Ever wish you could go back in time? I was 27 years old in that picture. Cedar City, Utah was, and still is, a small town with an even smaller ratio of active, ambitious, single Mormon guys who were also pursuing an education at SUU. Dating consisted of competing with ten other apartments of six girls each for the time and attention of the 20 males (give or take) in our complex-inviting them over for movies, dinner, card games and just hanging out. Young men like Scott (shaken not stirred) Bond who is now married and Mark Willey, now divorced, who had the sexiest blue eyes that made my heart skip a beat every time he smiled at me. Both young men were highly sought after by the ladies but skittish about making any formal dating invitations or commitments to any one girl. "Why date one when you can have them all?" seemed to be their motto. I was never the competitive-type when it came to staking a claim in the Sexual Market of Utah. Don't be fooled by my pleasant demeanor in that picture, I tried very hard not to be discouraged at my lack of dating opportunites back in those days.
Like any unmarried 27 year old, I was scared to death of actually having to go out into the world soon and begin a career. Like the movie "My Big Fat Greek Wedding" our "cultural timeline" decreed that while remaining chaste and virtuous was very important, nevertheless, if I didn't start getting some action in the bedroom soon, I was already an old maid at 27, I might as well be a pumpkin. It was a Mormon double standard back then and, by golly, some things just never change!
The student body at SUU ten years ago was, and probably still is, mainly women majoring in pink collar areas like nursing, psychology, English and (like me) Elementary Education so I knew I wasn't alone in the majority of dateless women. I knew I wasn't the only single white female panicking at the thought that everyone else was getting more action than I was. I'd remind myself how fortunate I was to have a job filling orders at the Wal-Mart warehouse 40 miles south in Hurricane that paid $14/hr. The work wasn't too hard but I longed for something more challenging. I was grateful I could afford the commute (remember when gas was dirt cheap at $1.25/gallon?) but the drive was long and lonely. My weeks were filled with classes in the morning and home from work by 10:30 every night. Weekends I studied, read books by my favorite LDS authors, did laundry, and cleaned house. Sunday was church meetings, potluck dinners, singing at a local nursing home with other young single adults and practicing the piano whenever I could. I was grateful I earned enough to pay my own tuition with enough left over to put something away every month. I was grateful to enjoy so many hobbies and develop talents and hang out with fun groups of people, yet, I remember going to my male spiritual leaders, sitting in their offices and weeping bitterly. I would gladly trade it all for the opportunity to be a wife and mother. I was so tired of this single life. I just got another wedding announcement from another old friend or missionary companion. "When's it gonna be my turn?" I'd wail. Accepting the box of Kleenex I was handed along with some sympathy (I feel bad now for putting those good men in such an uncomfortable situation of female hysteria) there was nothing they could say except to counsel me to keep being patient and that God loved me and was aware of my anxiety. Someone was going to come along, they promised.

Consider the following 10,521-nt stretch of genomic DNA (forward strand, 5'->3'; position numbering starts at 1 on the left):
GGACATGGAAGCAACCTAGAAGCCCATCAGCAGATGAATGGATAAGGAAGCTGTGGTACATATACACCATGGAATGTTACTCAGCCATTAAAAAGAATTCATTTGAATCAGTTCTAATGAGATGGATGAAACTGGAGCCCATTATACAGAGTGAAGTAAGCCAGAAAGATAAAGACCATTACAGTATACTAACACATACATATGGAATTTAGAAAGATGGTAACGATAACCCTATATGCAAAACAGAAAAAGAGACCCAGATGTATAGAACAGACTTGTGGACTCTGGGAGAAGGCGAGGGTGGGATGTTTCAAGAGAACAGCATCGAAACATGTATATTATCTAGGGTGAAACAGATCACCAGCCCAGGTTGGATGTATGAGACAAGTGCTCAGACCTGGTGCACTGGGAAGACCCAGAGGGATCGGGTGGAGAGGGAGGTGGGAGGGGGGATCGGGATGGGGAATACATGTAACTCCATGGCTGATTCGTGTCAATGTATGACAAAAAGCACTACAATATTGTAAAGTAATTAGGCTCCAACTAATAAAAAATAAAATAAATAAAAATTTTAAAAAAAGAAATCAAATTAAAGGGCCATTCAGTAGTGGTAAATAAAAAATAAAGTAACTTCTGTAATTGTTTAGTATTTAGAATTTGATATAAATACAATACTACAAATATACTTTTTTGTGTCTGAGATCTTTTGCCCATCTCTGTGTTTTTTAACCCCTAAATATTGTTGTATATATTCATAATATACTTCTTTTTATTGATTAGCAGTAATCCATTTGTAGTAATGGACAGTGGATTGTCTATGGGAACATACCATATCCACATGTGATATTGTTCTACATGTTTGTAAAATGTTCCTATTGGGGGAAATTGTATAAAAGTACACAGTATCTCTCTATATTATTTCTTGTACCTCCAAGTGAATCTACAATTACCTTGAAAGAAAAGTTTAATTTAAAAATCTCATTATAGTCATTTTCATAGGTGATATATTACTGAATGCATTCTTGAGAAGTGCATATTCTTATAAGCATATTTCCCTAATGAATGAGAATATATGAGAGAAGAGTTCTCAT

Ten years later and I'm still waiting for someone to come along. Oh well. At least I don't cry as much as I did back then. Time really does heal some wounds. But, if I could somehow have the opportunity to reach back in time and talk to that young woman-this is the advice I'd give her, along with the name to remember-"Facebook. Buy up stock, trust me it's gonna be big..."
First, I'd tell myself, "Get thee out of this one horse town and to the big city of Salt Lake and the U of U or Provo and BYU. Drop out of SUU, take all that Wal-Mart money you've been saving and enroll thyself in another institute of higher learning." I'd warn myself that while marriage prospects in the city probably weren't any better, at least I'd have the pride of graduating from a decent school with a higher percentage of career opportunities.
Second, "You know those foreboding feelings you keep having of "is this what I REALLY want to do?" well, follow those promptings and change your major from Elementary Education to...something else." How I wish I could've warned myself that going forward to graduate from SUU with a degree in Elem Ed would lead to nothing but more heartache and very little job opportunity. I was never meant to be a teacher of small children. There was never a classroom with my name on it out there, anywhere. By changing schools, moving to an area with more people (and one awesome Salt Lake County Library system) perhaps I would've found my niche sooner or met someone who would've touched my life in a significant way.
Ten years later...